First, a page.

The archaic temple on the acropolis is of the Doric order (mainland Greek, probably Attic, influence). The peristyle (6 x 13; the columns have 16 flutes) encloses a long, narrow cella with a pronaos, distyle in antis, but no opisthodomos. The rock of the hilltop at some points forms the euthynteria, upon which rested two steps only. The Doric entablature had sculptured metopes on the E facade and probably on the W, but not along the flanks; the subjects are varied and unrelated, some repeated: facing sphinxes, centaur, Europa on the Bull, etc. Eight metopes survive, whole or in part. In addition 15 sculptured architrave blocks survive; the subjects include: Herakles and Triton, Herakles and Centaurs, banquet (Herakles?), facing sphinxes, and facing bulls. The 15 preserved blocks must have filled all five intercolumnar spaces on each facade and at least some of the flank spaces. The presence of reliefs on the architrave (cf. the archaic Temple of Apollo at Didyma) reveals Ionic influence on Doric design. The date of the temple is ca. 540-530 B.C. The cult is presumed to be that of Athena Polias. Assos was a member of a synedrion of cities in the Troad which jointly celebrated a Panathenaia at Troy; the synedrion was in existence at least by the end of the 4th c. There is epigraphical evidence for the cult of Zeus Soter at Assos and also for the Roman worship of the Divi Augusti.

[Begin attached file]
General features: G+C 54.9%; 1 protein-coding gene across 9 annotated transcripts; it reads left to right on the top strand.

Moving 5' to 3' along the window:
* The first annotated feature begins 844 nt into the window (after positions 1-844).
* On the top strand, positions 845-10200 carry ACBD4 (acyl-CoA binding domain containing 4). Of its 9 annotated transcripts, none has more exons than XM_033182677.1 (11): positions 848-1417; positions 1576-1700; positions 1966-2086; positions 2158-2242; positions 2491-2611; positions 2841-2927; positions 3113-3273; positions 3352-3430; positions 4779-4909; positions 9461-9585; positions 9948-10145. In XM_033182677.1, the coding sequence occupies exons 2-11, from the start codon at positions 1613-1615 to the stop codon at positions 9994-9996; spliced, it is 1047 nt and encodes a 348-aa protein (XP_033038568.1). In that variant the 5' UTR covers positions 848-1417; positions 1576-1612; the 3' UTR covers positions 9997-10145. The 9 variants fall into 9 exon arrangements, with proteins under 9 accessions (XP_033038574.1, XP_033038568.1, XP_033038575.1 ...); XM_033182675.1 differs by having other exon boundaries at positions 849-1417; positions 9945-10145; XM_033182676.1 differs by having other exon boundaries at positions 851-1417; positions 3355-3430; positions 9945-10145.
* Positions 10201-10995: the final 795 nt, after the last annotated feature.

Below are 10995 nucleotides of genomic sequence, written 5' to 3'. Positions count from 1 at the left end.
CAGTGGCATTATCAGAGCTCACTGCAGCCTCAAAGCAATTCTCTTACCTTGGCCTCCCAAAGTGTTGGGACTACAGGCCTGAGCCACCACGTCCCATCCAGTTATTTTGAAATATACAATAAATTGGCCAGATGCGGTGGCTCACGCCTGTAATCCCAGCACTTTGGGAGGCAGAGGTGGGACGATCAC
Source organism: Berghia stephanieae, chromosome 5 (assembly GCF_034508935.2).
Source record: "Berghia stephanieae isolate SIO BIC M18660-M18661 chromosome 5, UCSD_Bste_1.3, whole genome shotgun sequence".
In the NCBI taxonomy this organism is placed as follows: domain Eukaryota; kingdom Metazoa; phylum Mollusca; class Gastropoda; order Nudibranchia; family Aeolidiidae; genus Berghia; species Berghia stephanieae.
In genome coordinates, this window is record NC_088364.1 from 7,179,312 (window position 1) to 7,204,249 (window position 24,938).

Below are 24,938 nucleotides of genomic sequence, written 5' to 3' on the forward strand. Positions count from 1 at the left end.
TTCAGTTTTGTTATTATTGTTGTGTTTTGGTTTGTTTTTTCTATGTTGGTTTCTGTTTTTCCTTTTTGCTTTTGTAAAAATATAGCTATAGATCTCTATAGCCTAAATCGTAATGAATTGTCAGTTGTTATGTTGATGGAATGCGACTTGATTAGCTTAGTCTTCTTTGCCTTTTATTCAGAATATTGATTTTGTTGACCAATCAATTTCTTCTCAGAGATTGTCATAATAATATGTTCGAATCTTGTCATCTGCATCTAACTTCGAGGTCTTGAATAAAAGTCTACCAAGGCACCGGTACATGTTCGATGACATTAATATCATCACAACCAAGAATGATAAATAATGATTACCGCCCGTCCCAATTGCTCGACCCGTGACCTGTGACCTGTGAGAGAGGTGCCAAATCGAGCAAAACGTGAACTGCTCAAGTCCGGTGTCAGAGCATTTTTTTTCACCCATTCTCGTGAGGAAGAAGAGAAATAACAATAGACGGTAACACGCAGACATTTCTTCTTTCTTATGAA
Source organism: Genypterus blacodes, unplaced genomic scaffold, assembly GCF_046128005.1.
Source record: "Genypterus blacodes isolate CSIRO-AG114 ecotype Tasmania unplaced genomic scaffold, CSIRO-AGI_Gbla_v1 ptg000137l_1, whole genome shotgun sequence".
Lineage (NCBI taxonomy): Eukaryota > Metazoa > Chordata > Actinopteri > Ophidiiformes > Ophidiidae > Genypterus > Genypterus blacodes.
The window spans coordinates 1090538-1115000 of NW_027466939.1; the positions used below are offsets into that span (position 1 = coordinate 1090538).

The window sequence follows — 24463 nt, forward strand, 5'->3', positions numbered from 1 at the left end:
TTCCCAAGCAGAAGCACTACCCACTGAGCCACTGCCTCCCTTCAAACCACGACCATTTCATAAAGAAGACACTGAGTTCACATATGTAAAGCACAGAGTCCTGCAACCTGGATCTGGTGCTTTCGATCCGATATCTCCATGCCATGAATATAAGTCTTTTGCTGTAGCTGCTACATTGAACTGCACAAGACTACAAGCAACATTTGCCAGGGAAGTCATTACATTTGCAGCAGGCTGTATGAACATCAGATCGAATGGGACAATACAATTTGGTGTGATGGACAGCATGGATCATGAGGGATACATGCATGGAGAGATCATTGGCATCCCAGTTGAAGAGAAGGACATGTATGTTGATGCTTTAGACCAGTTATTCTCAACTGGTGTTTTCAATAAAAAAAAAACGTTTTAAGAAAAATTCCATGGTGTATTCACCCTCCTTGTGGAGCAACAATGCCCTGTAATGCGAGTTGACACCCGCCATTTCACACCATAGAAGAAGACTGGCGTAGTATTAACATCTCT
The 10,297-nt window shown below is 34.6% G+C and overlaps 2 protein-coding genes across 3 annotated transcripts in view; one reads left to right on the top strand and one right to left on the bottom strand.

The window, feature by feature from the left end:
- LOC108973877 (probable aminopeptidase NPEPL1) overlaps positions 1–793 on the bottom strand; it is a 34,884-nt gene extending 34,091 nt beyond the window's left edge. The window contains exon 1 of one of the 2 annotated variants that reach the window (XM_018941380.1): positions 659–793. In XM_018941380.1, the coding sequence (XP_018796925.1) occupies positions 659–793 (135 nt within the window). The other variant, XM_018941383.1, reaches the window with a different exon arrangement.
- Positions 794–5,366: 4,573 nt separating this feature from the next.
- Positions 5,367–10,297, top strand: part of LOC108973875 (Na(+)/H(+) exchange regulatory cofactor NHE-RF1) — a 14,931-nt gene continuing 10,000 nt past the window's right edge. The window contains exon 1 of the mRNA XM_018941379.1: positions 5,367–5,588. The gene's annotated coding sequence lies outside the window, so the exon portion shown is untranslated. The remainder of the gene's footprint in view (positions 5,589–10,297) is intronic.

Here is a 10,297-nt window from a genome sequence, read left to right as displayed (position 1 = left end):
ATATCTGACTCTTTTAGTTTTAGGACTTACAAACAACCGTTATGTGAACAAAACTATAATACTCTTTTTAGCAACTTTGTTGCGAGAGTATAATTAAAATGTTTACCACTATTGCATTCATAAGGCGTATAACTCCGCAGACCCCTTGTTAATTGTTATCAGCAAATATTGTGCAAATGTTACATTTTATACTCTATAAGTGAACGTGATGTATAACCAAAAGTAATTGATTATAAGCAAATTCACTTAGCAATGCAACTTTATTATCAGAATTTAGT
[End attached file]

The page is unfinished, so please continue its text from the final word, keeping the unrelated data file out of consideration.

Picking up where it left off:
From the main W gate of the city a paved road led E toward the agora. Just inside the gate on the left is a gymnasium consisting of a large peristyle court on the N side of which are located the ephebeion and a circular bath. The W stoa of the Hellenistic building was repaired or rebuilt in the 1st c. of our era by Q. Lollius Philetairos, hereditary king of Assos and priest of the cult of the Divus Augustus.

The agora measures ca. 150 x 60 m, its longitudinal axis approximately E-W; it lies below the acropolis, facing S toward the sea. The main structures are of the Pergamene period. A large stoa in two stories was built on the N flank, backed up against a steep scarp of the hill; this was divided internally, on each floor, by a longitudinal row of columns, but there were no separate shop rooms. On the opposite side another stoa rose to the height of a single story above the agora pavement; but beneath that main level the foundations extended down the steep hill slope in two additional stories for storage and shop space. The narrow E end of the agora was marked by the bouleuterion; the wider W extremity was graced by a small prostyle temple. Below the agora were the Greek theater and a large Roman bath. The principal cemeteries, with burials of late archaic to Roman times, lay along the two roads leading W from the main city gate; one of these roads extended to the Satnioeis, which it traversed on a stone bridge of Greek date. Remains of domestic structures are visible at many points throughout the city, but none of these has been excavated.

The site was excavated in 1881-83. There is no museum at the site. The temple sculptures are divided among the Louvre and the museums of Istanbul and Boston. The small finds of the excavations are in part in Istanbul, in part in Boston; the larger inscriptions remain at the site.


J. T. Clarke, Report on the Investigations at Assos, 1881 and Report on the Investigations at Assos, 1882, 1883, Part I (no more publ.)PI (= Papers of the Archaeological Institute of America, Classical Series, I, II (1882, 1898); Clarke et al., Investigations at Assos, Drawings and Photographs of the Buildings and Objects Discovered during the Excavations of 1881-1883 (1902-21)MPI; Félix Sartiaux, Les Sculptures et la Restauration du Temple d'Assos en Troade (1915), repr. from RA 4e ser., 22 (1913) and 23 (1914)I. J.R.S. Sterrett, “Inscriptions of Assos” (Papers of the American School of Classical Studies at Athens, I, 1882-1883 [1885] 1-90).